Denny Hamlin drives out of the first turn during practice for Sunday's NASCAR Sprint Cup Series auto race at the Indianapolis Motor Speedway in Indianapolis, Saturday.
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INDIANAPOLIS -- Carl Edwards qualified second and Joey Logano third for today's Brickyard 400, unfamiliar territory for both.
Edwards has raced seven times at Indy, but started in the top 10 just twice, with a best start of ninth. He finished second in 2008, seventh in 2010, and ninth in 2006.
Denny Hamlin won the pole on Saturday afternoon.
When asked about the importance of track position at the Indianapolis Motor Speedway, Edwards laughed.
"I don't know," he said. "I don't think I've ever qualified well here until now. Seems like it would help, though."
Logano offered similar thoughts. He has three starts at the Speedway: 20th last year, 34th in 2010, and 18th in 2009.
"I've blown up in practice here twice and had to start in the back, and I know it's really, really hard and takes all day to get up there," he said. "So starting towards the front is going to be -- I think it's more important here probably than anywhere we go."
MONTOYA'S LUCK: Juan Pablo Montoya has had some really bad luck at the Indianapolis Motor Speedway. He hopes to change that this year.
Last year, he ran as high as third with 40 laps to go but had to make a fuel stop, got caught in traffic, and finished 28th.
Two years ago, he led a race-high 86 laps before taking four tires instead of two during a late caution. The move dropped him from first to seventh. He struggled on the restart and eventually crashed and finished 32nd.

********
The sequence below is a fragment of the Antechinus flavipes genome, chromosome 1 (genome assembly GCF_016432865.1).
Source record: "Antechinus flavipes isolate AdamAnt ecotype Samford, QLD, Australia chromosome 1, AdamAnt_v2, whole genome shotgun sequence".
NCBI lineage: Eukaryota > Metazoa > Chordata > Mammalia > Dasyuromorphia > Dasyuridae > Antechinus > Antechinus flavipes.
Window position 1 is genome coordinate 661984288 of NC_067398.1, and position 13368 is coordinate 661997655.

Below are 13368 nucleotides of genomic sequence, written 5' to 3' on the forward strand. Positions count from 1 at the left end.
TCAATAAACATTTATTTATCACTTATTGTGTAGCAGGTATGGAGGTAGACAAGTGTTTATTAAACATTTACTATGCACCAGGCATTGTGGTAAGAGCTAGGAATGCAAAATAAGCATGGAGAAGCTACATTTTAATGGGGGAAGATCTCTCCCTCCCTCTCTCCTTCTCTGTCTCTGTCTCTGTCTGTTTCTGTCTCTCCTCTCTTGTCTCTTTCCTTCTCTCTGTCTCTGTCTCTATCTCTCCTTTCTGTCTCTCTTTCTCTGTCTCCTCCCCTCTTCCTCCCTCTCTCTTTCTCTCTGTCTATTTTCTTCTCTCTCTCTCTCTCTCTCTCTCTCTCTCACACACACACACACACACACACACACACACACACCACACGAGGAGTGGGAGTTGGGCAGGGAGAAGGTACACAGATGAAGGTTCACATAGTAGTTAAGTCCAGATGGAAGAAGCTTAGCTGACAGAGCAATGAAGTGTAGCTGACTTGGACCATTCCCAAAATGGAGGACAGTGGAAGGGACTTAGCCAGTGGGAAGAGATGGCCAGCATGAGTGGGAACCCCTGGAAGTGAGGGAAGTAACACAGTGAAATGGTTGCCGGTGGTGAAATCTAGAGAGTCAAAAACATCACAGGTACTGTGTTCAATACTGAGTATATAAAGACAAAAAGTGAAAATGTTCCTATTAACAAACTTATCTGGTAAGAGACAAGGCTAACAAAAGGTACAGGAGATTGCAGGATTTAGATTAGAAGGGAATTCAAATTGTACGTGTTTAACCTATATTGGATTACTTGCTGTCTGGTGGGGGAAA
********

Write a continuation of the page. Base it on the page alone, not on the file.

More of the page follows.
Three years ago, he led 116 laps and built a five-second lead over the competition before getting flagged for speeding on the final pit stop. He finished 11th.
In the five races he has had at Indianapolis, he has led 25 percent of the laps but has no wins to show for it.
He qualified 12th for today's race.
EARNHARDT'S CHANCES: Dale Earnhardt, Jr., will have a tough hill to climb if he is to win his first Brickyard.
He qualified 20th, next to Mark Martin.
"We liked the speed the car has," he said. "We went into qualifying trim and really didn't put down any good laps that I was happy with for some reason. We'll evaluate that and move forward. But I think the car's got some good speed in race trim. Just hopefully, we'll have a good start and work on the car, and work hard [today] and see where we end up."
At least he doesn't have the pressure of the long losing streak. He dropped 143 consecutive races before winning at Michigan.
Since the win, he has finished 23rd at Sonoma, fourth at Kentucky, 16th at Daytona, and fourth at Loudon.
DOUBLE AT INDY? Sam Hornish, Jr., could become the first driver to win both the Indianapolis 500 and the Brickyard 400.
Hornish won the Indy 500 in 2006 with a classic pass against Marco Andretti on the final straightaway.
His chances of winning today don't appear good as he qualified 24th. He's only driven in three races this season, with a best finish of eighth in Daytona. He hasn't participated much of the season, though he has competed in the last two Sprint Cup events.
He's only involved this time because his teammate, A.J. Allmendinger, has been suspended after testing positive for amphetamine.